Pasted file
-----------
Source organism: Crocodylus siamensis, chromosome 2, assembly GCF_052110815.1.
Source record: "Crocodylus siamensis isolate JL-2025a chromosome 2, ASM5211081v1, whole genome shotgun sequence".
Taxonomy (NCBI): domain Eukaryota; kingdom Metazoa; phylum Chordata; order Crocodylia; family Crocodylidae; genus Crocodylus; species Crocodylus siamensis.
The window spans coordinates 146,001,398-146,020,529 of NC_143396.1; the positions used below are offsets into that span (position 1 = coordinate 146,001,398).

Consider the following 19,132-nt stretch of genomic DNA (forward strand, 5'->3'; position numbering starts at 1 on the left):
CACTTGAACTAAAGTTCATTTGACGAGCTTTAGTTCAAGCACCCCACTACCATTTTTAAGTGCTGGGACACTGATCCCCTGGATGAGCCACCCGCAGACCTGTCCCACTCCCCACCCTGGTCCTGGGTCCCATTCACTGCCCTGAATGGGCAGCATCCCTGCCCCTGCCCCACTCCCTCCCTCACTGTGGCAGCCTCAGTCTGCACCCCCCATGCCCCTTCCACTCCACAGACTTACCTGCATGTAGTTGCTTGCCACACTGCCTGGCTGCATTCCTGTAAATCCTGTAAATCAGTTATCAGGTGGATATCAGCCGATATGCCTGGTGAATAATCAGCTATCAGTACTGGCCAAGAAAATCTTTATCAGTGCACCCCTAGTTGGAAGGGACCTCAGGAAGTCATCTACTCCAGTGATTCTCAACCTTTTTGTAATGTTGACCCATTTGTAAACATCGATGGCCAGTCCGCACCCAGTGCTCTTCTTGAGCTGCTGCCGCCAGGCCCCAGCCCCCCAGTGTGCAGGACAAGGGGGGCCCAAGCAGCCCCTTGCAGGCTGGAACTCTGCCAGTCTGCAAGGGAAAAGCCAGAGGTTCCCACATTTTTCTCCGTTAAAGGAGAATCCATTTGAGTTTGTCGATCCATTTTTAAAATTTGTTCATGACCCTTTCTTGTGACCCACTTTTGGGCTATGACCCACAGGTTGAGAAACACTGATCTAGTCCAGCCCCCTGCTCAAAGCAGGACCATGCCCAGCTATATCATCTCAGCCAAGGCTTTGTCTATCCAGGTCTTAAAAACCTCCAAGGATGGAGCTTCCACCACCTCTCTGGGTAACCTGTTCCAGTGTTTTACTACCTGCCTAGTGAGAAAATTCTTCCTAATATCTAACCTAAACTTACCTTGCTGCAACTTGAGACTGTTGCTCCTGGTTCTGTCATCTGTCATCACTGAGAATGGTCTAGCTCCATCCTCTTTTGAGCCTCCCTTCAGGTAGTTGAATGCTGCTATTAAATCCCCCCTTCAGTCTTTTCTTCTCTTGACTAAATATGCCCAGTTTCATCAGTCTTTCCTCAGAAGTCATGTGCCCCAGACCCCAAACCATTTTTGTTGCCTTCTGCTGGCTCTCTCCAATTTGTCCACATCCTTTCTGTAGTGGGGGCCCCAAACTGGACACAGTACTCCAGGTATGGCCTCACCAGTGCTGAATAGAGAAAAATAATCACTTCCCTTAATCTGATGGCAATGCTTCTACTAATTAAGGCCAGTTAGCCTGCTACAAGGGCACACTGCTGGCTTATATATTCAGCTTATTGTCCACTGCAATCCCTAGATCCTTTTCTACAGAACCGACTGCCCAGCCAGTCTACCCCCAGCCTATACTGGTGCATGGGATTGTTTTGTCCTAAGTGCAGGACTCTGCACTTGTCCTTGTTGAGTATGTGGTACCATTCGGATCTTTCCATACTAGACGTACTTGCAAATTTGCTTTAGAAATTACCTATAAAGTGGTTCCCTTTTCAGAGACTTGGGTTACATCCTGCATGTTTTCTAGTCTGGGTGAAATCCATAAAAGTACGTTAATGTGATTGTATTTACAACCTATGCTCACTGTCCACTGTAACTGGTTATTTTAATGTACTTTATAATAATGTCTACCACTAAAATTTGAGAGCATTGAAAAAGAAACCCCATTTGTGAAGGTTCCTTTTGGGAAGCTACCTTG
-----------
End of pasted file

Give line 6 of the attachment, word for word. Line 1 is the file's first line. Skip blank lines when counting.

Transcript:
CACTTGAACTAAAGTTCATTTGACGAGCTTTAGTTCAAGCACCCCACTACCATTTTTAAGTGCTGGGACACTGATCCCCTGGATGAGCCACCCGCAGACCTGTCCCACTCCCCACCCTGGTCCTGGGTCCCATTCACTGCCCTGAATGGGCAGCATCCCTGCCCCTGCCCCACTCCCTCCCTCACTGTGGCAGCCTCAGTCTGCACCCCCCATGCCCCTTCCACTCCACAGACTTACCTGCATGTAGTTGCTTGCCACACTGCCTGGCTGCATTCCTGTAAATCCTGTAAATCAGTTATCAGGTGGATATCAGCCGATATGCCTGGTGAATAATCAGCTATCAGTACTGGCCAAGAAAATCTTTATCAGTGCACCCCTAGTTGGAAGGGACCTCAGGAAGTCATCTACTCCAGTGATTCTCAACCTTTTTGTAATGTTGACCCATTTGTAAACATCGATGGCCAGTCCGCACCCAGTGCTCTTCTTGAGCTGCTGCCGCCAGGCCCCAGCCCCCCAGTGTGCAGGACAAGGGGGGCCCAAGCAGCCCCTTGCAGGCTGGAACTCTGCCAGTCTGCAAGGGAAAAGCCAGAGGTTCCCACATTTTTCTCCGTTAAAGGAGAATCCATTTGAGTTTGTCGATCCATTTTTAAAATTTGTTCATGACCCTTTCTTGTGACCCACTTTTGGGCTATGACCCACAGGTTGAGAAACACTGATCTAGTCCAGCCCCCTGCTCAAAGCAGGACCATGCCCAGCTATATCATCTCAGCCAAGGCTTTGTCTATCCAGGTCTTAAAAACCTCCAAGGATGGAGCTTCCACCACCTCTCTGGGTAACCTGTTCCAGTGTTTTACTACCTGCCTAGTGAGAAAATTCTTCCTAATATCTAACCTAAACTTACCTTGCTGCAACTTGAGACTGTTGCTCCTGGTTCTGTCATCTGTCATCACTGAGAATGGTCTAGCTCCATCCTCTTTTGAGCCTCCCTTCAGGTAGTTGAATGCTGCTATTAAATCCCCCCTTCAGTCTTTTCTTCTCTTGACTAAATATGCCCAGTTTCATCAGTCTTTCCTCAGAAGTCATGTGCCCCAGACCCCAAACCATTTTTGTTGCCTTCTGCTGGCTCTCTCCAATTTGTCCACATCCTTTCTGTAGTGGGGGCCCCAAACTGGACACAGTACTCCAGGTATGGCCTCACCAGTGCTGAATAGAGAAAAATAATCACTTCCCTTAATCTGATGGCAATGCTTCTACTAATTAAGGCCAGTTAGCCTGCTACAAGGGCACACTGCTGGCTTATATATTCAGCTTATTGTCCACTGCAATCCCTAGATCCTTTTCTACAGAACCGACTGCCCAGCCAGTCTACCCCCAGCCTATACTGGTGCATGGGATTGTTTTGTCCTAAGTGCAGGACTCTGCACTTGTCCTTGTTGAGTATGTGGTACCATTCGGATCTTTCCATACTAGACGTACTTGCAAATTTGCTTTAGAAATTACCTATAAAGTGGTTCCCTTTTCAGAGACTTGGGTTACATCCTGCATGTTTTCTAGTCTGGGTGAAATCCATAAAAGTACGTTAATGTGATTGTATTTACAACCTATGCTCACTGTCCACTGTAACTGGTTATTTTAATGTACTTTATAATAATGTCTACCACTAAAATTTGAGAGCATTGAAAAAGAAACCCCATTTGTGAAGGTTCCTTTTGGGAAGCTACCTTG